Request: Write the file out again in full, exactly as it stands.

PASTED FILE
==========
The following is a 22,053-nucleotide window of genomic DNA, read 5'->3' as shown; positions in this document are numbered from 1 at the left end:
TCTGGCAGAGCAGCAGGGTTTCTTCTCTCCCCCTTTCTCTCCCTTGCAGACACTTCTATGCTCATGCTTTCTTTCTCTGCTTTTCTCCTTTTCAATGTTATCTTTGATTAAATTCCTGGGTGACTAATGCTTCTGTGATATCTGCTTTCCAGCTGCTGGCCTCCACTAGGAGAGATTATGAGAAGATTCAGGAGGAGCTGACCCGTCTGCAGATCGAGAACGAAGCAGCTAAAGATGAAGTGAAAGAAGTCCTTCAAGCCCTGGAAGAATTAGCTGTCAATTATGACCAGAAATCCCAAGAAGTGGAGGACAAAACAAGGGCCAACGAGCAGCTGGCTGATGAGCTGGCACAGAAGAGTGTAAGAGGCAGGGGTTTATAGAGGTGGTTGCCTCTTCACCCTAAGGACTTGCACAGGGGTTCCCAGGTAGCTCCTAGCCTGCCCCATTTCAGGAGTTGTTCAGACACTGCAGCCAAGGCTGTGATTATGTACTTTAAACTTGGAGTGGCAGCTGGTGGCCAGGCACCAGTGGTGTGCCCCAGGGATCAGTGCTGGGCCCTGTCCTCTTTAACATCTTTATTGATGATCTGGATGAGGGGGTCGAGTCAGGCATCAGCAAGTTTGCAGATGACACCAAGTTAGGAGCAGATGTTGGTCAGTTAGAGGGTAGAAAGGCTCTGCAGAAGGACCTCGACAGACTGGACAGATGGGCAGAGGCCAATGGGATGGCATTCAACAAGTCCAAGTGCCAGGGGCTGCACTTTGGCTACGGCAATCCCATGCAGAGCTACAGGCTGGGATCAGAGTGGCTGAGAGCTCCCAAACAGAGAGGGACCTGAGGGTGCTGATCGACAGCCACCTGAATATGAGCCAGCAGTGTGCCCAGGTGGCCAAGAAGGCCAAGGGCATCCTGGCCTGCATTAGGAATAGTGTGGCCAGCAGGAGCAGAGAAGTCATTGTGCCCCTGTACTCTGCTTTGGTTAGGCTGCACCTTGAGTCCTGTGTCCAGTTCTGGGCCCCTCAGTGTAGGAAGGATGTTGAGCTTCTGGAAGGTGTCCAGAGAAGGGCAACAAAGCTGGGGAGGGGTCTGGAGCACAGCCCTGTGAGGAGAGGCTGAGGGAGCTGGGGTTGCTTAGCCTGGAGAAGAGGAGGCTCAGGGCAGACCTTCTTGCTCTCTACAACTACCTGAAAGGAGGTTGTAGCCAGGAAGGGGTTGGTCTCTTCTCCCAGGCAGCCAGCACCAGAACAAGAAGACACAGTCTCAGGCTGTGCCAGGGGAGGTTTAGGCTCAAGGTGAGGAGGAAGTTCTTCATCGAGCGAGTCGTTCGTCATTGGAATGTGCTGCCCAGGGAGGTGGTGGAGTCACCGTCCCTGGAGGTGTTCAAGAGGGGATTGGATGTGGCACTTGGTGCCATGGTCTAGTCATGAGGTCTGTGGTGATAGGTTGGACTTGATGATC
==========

The following is a 22,053-nucleotide window of genomic DNA, read 5'->3' as shown; positions in this document are numbered from 1 at the left end:
TCTGGCAGAGCAGCAGGGTTTCTTCTCTCCCCCTTTCTCTCCCTTGCAGACACTTCTATGCTCATGCTTTCTTTCTCTGCTTTTCTCCTTTTCAATGTTATCTTTGATTAAATTCCTGGGTGACTAATGCTTCTGTGATATCTGCTTTCCAGCTGCTGGCCTCCACTAGGAGAGATTATGAGAAGATTCAGGAGGAGCTGACCCGTCTGCAGATCGAGAACGAAGCAGCTAAAGATGAAGTGAAAGAAGTCCTTCAAGCCCTGGAAGAATTAGCTGTCAATTATGACCAGAAATCCCAAGAAGTGGAGGACAAAACAAGGGCCAACGAGCAGCTGGCTGATGAGCTGGCACAGAAGAGTGTAAGAGGCAGGGGTTTATAGAGGTGGTTGCCTCTTCACCCTAAGGACTTGCACAGGGGTTCCCAGGTAGCTCCTAGCCTGCCCCATTTCAGGAGTTGTTCAGACACTGCAGCCAAGGCTGTGATTATGTACTTTAAACTTGGAGTGGCAGCTGGTGGCCAGGCACCAGTGGTGTGCCCCAGGGATCAGTGCTGGGCCCTGTCCTCTTTAACATCTTTATTGATGATCTGGATGAGGGGGTCGAGTCAGGCATCAGCAAGTTTGCAGATGACACCAAGTTAGGAGCAGATGTTGGTCAGTTAGAGGGTAGAAAGGCTCTGCAGAAGGACCTCGACAGACTGGACAGATGGGCAGAGGCCAATGGGATGGCATTCAACAAGTCCAAGTGCCAGGGGCTGCACTTTGGCTACGGCAATCCCATGCAGAGCTACAGGCTGGGATCAGAGTGGCTGAGAGCTCCCAAACAGAGAGGGACCTGAGGGTGCTGATCGACAGCCACCTGAATATGAGCCAGCAGTGTGCCCAGGTGGCCAAGAAGGCCAAGGGCATCCTGGCCTGCATTAGGAATAGTGTGGCCAGCAGGAGCAGAGAAGTCATTGTGCCCCTGTACTCTGCTTTGGTTAGGCTGCACCTTGAGTCCTGTGTCCAGTTCTGGGCCCCTCAGTGTAGGAAGGATGTTGAGCTTCTGGAAGGTGTCCAGAGAAGGGCAACAAAGCTGGGGAGGGGTCTGGAGCACAGCCCTGTGAGGAGAGGCTGAGGGAGCTGGGGTTGCTTAGCCTGGAGAAGAGGAGGCTCAGGGCAGACCTTCTTGCTCTCTACAACTACCTGAAAGGAGGTTGTAGCCAGGAAGGGGTTGGTCTCTTCTCCCAGGCAGCCAGCACCAGAACAAGAAGACACAGTCTCAGGCTGTGCCAGGGGAGGTTTAGGCTCAAGGTGAGGAGGAAGTTCTTCATCGAGCGAGTCGTTCGTCATTGGAATGTGCTGCCCAGGGAGGTGGTGGAGTCACCGTCCCTGGAGGTGTTCAAGAGGGGATTGGATGTGGCACTTGGTGCCATGGTCTAGTCATGAGGTCTGTGGTGATAGGTTGGACTTGATGATC